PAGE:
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The self-regulated learning of medical students in the clinical environment – a scoping review

Overview of attention for article published in BMC Medical Education, July 2017
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  • In the top 25% of all research outputs scored by Altmetric
  • Good Attention Score compared to outputs of the same age (75th percentile)

Mentioned by

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12 tweeters

Citations

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22 Dimensions

Readers on

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135 Mendeley
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Title
The self-regulated learning of medical students in the clinical environment – a scoping review
Published in
BMC Medical Education, July 2017
DOI 10.1186/s12909-017-0956-6
Pubmed ID
Authors

Kenneth K. Cho, Brahm Marjadi, Vicki Langendyk, Wendy Hu

Abstract

Self-regulated learning is the individual's ability to effectively use various strategies to reach their learning goals. We conducted this scoping review to explore what has been found regarding self-regulated learning in the clinical environment and how this was measured. Using Arksey and O'Malley's five-stage framework, we searched three medical and educational databases as well as Google Scholar for literature on the self-regulated learning of medical students in the clinical environment published between 1966 and February 2017. After results were screened and relevant studies were identified, the data was summarised and discursively reported. The search resulted in 911 articles, with 14 articles included in the scoping review after the inclusion criteria was applied. Self-regulated learning was explored in these studies in various ways including qualitative, quantitative and mixed methods. Three major findings were found: 1) levels of self-regulated learning change in the clinical environment, 2) self-regulated learning is associated with academic achievement, success in clinical skills and mental health and 3) various factors can support self-regulated learning levels in medical students. Most of articles exploring the self-regulated learning of medical students during the clinical years have been published in the last 5 years, suggesting a growing interest in the area. Future research could explore the self-regulated learning levels of medical students during the clinical years using a longitudinal approach or through the use of novel qualitative approaches.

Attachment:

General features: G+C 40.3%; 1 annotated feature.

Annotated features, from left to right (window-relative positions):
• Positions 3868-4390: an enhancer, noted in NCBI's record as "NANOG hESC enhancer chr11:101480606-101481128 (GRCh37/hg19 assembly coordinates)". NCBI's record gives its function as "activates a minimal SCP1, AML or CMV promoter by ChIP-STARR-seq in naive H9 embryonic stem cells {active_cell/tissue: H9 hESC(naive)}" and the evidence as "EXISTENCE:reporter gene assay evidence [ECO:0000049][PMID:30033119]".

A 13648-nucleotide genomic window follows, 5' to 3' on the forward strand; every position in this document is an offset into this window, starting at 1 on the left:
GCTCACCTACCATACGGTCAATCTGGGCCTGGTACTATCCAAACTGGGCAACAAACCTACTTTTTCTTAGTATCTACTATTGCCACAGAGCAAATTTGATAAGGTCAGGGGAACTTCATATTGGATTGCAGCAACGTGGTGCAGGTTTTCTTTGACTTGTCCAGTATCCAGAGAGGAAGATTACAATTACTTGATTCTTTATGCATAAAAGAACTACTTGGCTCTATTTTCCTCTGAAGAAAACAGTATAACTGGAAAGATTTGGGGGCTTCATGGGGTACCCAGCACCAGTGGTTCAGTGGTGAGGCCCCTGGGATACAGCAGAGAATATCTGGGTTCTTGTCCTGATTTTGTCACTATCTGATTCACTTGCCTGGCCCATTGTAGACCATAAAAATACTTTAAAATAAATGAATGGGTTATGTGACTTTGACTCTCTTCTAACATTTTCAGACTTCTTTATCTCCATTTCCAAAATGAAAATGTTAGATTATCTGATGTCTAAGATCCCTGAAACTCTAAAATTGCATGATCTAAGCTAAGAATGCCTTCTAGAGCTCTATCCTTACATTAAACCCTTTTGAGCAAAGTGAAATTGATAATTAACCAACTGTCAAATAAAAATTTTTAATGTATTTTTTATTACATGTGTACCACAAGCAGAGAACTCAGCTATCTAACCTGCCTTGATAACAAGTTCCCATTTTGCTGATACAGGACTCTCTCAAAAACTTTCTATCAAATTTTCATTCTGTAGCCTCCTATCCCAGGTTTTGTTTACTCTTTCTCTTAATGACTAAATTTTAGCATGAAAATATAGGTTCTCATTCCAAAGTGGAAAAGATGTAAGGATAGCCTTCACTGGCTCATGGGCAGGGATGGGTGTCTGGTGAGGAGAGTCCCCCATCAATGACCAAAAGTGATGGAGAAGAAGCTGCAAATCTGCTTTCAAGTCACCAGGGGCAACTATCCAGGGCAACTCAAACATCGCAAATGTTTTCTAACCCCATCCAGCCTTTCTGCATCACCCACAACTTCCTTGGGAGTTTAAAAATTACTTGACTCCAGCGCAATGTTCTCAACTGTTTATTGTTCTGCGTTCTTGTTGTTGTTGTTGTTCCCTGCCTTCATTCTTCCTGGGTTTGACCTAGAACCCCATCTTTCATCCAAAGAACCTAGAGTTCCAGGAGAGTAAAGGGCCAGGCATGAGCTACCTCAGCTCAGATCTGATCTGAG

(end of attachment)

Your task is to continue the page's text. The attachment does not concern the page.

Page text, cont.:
Twitter Demographics

The data shown below were collected from the profiles of 12 tweeters who shared this research output. Click here to find out more about how the information was compiled.

Mendeley readers

The data shown below were compiled from readership statistics for 135 Mendeley readers of this research output. Click here to see the associated Mendeley record.

Geographical breakdown

Country Count As %
Unknown 135 100%

Demographic breakdown

Readers by professional status Count As %
Student > Master 19 14%
Student > Bachelor 16 12%
Professor > Associate Professor 14 10%
Other 12 9%
Researcher 11 8%
Other 46 34%
Unknown 17 13%
Readers by discipline Count As %
Medicine and Dentistry 56 41%
Social Sciences 16 12%
Psychology 14 10%
Nursing and Health Professions 8 6%
Arts and Humanities 4 3%
Other 16 12%
Unknown 21 16%

Attention Score in Context

This research output has an Altmetric Attention Score of 7. This is our high-level measure of the quality and quantity of online attention that it has received. This Attention Score, as well as the ranking and number of research outputs shown below, was calculated when the research output was last mentioned on 29 October 2017.
All research outputs
#2,988,001
of 15,922,434 outputs
Outputs from BMC Medical Education
#507
of 2,252 outputs
Outputs of similar age
#66,332
of 268,339 outputs
Outputs of similar age from BMC Medical Education
#1
of 1 outputs
Altmetric has tracked 15,922,434 research outputs across all sources so far. Compared to these this one has done well and is in the 81st percentile: it's in the top 25% of all research outputs ever tracked by Altmetric.
So far Altmetric has tracked 2,252 research outputs from this source. They typically receive a little more attention than average, with a mean Attention Score of 6.3. This one has done well, scoring higher than 77% of its peers.
Older research outputs will score higher simply because they've had more time to accumulate mentions. To account for age we can compare this Altmetric Attention Score to the 268,339 tracked outputs that were published within six weeks on either side of this one in any source. This one has done well, scoring higher than 75% of its contemporaries.
We're also able to compare this research output to 1 others from the same source and published within six weeks on either side of this one. This one has scored higher than all of them